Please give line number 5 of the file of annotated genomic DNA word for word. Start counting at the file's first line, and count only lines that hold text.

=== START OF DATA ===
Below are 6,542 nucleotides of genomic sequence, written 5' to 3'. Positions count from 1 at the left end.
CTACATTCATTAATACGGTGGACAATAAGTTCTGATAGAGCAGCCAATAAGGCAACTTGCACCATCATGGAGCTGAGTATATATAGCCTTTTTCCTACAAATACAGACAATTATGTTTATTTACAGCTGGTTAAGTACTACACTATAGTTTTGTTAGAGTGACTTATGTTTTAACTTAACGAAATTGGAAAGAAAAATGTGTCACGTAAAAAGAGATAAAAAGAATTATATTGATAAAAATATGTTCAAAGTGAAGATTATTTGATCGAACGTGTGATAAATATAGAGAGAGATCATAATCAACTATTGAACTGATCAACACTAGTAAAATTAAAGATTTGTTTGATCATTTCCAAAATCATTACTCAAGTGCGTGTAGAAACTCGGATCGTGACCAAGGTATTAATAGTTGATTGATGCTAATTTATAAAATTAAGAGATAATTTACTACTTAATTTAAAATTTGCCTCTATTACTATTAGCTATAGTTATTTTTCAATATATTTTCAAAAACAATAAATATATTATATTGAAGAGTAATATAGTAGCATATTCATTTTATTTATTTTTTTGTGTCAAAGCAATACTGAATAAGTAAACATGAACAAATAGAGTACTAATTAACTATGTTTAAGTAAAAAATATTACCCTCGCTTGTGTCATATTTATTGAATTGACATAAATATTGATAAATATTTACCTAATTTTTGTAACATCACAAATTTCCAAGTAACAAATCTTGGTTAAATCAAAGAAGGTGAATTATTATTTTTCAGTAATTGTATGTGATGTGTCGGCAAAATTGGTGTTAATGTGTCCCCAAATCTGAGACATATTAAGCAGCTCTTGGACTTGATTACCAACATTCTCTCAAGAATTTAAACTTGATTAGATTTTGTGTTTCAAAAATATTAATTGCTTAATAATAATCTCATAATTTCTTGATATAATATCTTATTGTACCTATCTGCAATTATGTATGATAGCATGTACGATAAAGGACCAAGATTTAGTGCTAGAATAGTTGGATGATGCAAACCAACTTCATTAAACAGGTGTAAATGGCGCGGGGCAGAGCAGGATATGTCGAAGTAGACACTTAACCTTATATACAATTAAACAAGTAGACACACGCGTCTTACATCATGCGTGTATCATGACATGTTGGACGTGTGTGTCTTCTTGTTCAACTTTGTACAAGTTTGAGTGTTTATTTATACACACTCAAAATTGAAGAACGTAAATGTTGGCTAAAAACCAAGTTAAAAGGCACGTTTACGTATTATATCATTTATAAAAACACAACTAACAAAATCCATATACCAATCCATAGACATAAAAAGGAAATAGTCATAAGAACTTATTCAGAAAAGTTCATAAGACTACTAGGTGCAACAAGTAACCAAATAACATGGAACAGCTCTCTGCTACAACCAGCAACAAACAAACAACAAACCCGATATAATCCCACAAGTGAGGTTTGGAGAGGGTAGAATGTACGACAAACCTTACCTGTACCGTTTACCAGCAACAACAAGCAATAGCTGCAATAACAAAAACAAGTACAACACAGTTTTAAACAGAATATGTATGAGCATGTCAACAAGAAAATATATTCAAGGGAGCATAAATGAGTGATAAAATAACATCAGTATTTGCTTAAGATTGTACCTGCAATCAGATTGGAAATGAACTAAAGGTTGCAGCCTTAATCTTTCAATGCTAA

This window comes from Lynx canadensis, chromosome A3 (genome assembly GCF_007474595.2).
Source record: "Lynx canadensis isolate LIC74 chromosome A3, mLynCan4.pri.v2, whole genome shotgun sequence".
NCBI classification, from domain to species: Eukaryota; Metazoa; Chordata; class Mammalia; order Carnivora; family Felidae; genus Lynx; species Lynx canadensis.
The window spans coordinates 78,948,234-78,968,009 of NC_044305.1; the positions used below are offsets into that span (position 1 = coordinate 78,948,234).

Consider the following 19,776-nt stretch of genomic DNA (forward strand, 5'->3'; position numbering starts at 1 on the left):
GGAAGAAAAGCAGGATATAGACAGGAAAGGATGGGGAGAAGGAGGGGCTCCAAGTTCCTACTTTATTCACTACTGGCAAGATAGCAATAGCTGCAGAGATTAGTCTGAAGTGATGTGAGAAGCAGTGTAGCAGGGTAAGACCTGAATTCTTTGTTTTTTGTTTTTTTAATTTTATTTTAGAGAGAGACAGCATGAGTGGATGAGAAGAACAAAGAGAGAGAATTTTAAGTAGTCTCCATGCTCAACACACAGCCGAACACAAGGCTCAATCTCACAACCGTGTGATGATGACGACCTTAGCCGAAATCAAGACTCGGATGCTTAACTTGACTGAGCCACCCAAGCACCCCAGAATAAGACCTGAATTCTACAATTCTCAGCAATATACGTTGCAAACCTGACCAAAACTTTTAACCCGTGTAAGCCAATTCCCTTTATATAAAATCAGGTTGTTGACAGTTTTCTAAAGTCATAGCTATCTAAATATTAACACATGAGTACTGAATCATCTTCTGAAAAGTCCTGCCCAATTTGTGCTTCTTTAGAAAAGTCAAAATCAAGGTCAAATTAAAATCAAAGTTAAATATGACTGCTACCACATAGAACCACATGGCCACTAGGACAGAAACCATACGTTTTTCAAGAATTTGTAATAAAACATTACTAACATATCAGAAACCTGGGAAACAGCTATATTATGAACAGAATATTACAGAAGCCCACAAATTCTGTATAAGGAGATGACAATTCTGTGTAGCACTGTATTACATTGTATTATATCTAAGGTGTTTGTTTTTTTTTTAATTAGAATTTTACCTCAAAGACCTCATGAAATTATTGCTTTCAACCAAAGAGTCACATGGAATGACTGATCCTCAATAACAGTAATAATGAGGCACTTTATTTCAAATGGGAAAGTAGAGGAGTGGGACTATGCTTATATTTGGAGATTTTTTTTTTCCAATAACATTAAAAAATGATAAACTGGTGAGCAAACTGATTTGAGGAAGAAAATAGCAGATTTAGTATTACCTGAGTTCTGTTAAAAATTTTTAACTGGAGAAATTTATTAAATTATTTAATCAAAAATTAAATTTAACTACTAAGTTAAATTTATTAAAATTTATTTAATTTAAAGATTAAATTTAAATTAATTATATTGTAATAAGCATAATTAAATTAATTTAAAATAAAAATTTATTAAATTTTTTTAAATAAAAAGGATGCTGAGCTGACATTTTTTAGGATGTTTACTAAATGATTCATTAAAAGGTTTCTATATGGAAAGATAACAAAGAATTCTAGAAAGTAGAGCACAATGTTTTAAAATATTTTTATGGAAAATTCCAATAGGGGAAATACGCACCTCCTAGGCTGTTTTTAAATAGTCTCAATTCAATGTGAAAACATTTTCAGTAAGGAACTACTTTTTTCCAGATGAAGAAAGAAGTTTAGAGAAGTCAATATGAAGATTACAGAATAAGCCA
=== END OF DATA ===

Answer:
NCBI classification, from domain to species: Eukaryota; Metazoa; Chordata; class Mammalia; order Carnivora; family Felidae; genus Lynx; species Lynx canadensis.